PMN seeks to reduce newsroom positions by 37

In a cost-cutting move, the parent company of The Inquirer, the Philadelphia Daily News, and said it will reduce the number of newsroom positions by 37 — through buyouts, it hopes — by the end of March.

On Wednesday afternoon, management of Philadelphia Media Network Inc. (PMN) informed Newspaper Guild Local 10, which represents editorial, advertising and circulation employees, that it needed to cut costs because of challenging industry conditions.

The move was not unexpected since PMN had announced plans last fall to create one newsroom for all its media properties as part of the relocation of its offices this summer. Chief executive officer Gregory J. Osberg has talked about the need to reduce duplication across print and digital publications.

PMN spokesman Mark Block said two things are driving the workforce cuts: First, conditions remain challenging in the news business. Also, the privately held company wants "to combine newsroom functions for more efficiency wherever possible," he said.

PMN's top editors met with Guild leadership Wednesday to discuss plans for combining the functions of the copy desks, metro desks, and sports and features departments of The Inquirer, Daily News, and Editors intend to hold staffwide meetings about the changes on Thursday.

Inquirer Editor Stan Wischnowski noted that financial pressures have spurred similar restructurings recently at newspapers in Chicago, Washington, D.C., and other markets.

"This is a difficult situation for our newsroom, but our work continues. I can assure you that we'll continue to become more efficient, more innovative, and more competitive through this process," Wischnowski said. "As the state's largest newsroom, we can't and won't let up on our commitment to quality journalism. Our readers deserve and expect that."

PMN will offer voluntary buyout packages only to full-time reporters, editors, artists, photographers, and other employees, who will have until Feb. 29 to decide. Based on response to the voluntary program, the company might then resort to layoffs of Guild members to reach its goal of eliminating 37 positions by March 31.

Because the layoffs could fall on full-time or part-time employees, the number of people affected by the workforce reduction could be more than 37.

Not all newsroom employees are unionized. The company said it is still determining how many independent, management employees could lose their jobs.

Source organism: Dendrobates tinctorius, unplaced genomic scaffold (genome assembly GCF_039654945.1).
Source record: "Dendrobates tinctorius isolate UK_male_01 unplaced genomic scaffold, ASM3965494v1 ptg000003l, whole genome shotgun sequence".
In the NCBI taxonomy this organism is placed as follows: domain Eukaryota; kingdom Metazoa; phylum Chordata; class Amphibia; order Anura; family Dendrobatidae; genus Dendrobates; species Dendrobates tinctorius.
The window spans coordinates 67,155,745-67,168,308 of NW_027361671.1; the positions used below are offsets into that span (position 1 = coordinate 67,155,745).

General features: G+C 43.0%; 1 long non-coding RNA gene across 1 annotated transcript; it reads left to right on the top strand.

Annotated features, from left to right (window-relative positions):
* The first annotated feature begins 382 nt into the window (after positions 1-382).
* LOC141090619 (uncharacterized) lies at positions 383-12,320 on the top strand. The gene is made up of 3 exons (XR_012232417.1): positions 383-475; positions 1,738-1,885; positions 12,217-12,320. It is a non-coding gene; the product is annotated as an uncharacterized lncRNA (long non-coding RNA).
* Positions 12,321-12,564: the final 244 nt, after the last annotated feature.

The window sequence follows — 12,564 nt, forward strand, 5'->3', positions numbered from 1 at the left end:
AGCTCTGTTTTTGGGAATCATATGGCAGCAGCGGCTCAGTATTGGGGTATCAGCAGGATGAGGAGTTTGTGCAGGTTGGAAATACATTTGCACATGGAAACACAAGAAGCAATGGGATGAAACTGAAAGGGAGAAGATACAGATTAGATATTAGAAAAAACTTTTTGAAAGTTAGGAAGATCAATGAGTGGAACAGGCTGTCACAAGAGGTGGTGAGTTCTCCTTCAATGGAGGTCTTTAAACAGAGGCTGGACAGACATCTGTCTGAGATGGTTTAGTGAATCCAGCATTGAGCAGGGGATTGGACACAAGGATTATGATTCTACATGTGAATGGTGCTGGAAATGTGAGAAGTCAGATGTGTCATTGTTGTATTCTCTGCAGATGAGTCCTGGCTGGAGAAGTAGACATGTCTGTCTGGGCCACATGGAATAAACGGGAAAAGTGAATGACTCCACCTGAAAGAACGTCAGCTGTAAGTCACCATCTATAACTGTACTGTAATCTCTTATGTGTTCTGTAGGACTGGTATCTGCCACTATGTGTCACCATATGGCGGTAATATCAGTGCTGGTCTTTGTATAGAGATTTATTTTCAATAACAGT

In a statement, union officials criticized the "devastating reduction in force."

"The company's decision to decimate our already-shrunken ranks is hard to comprehend given the ever-competitive 24/7 nature of today's media landscape," the leadership of Newspaper Guild Local 10 said.

The planned job cuts come as the current owners of PMN are engaged in a process that could lead to a sale of the two daily newspapers and the website. If a sale were to occur, it would be the fourth time the media company has changed ownership since 2006.

Block said the current workforce reduction would take place whether PMN has a new owner or not. "This is part of an overall assessment of our budget for 2012," he said.

The latest cutback follows a smaller workforce reduction that occurred in 2011, when eight newsroom employees accepted voluntary buyouts and there were 14 layoffs of computer operators, library staff, and salespeople, according to Guild statistics.

PMN announced plans in November to move from its iconic office tower at 400 N. Broad St. to one floor in the former Strawbridge & Clothier department store at Eighth and Market Streets. The move in July is being partly subsidized by a $2.9 million low-interest, city-backed loan.

As of November, about 740 PMN employees were working at the Broad Street location. About 600 are expected to work from the new offices.

The Inquirer newsroom currently has about 240 employees, down from more than 600 in the late 1990s.

The current Guild contract covering not only the newsroom, but also advertising and circulation departments, expires Aug. 31, 2013. Contracts covering delivery-truck drivers, mailers and other unionized employees expire later this year.

The Inquirer and Daily News have experienced several significant cuts to their workforces under multiple ownerships. In late 2005, as Knight Ridder properties, the newspapers announced plans to cut through buyouts about 100 positions, or 16 percent of their separate newsroom staffs.

In January 2007, Philadelphia Media Holdings L.L.C., a group of local owners that had bought the papers from McClatchy Co. for $515 million the previous year, said it would lay off 68 newsroom employees, or 17 percent of the editorial staff.


Contact staff writer Mike Armstrong

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